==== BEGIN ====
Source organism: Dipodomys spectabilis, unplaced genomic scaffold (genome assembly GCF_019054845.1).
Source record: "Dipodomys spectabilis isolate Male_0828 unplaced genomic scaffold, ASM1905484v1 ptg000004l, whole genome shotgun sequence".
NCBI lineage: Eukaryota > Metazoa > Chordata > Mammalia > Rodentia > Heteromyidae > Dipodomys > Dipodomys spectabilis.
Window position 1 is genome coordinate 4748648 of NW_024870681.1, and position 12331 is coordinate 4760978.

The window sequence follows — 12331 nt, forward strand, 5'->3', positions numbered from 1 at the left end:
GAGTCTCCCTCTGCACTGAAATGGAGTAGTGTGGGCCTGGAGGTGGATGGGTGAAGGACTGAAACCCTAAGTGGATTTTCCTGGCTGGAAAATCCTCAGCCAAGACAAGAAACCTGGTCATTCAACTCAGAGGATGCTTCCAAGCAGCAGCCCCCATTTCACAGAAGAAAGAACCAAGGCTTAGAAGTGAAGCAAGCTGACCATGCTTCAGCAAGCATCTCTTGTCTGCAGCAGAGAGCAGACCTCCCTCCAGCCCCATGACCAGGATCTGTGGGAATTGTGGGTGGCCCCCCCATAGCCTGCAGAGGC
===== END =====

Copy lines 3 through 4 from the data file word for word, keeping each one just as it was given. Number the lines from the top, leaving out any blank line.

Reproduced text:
NCBI lineage: Eukaryota > Metazoa > Chordata > Mammalia > Rodentia > Heteromyidae > Dipodomys > Dipodomys spectabilis.
Window position 1 is genome coordinate 4748648 of NW_024870681.1, and position 12331 is coordinate 4760978.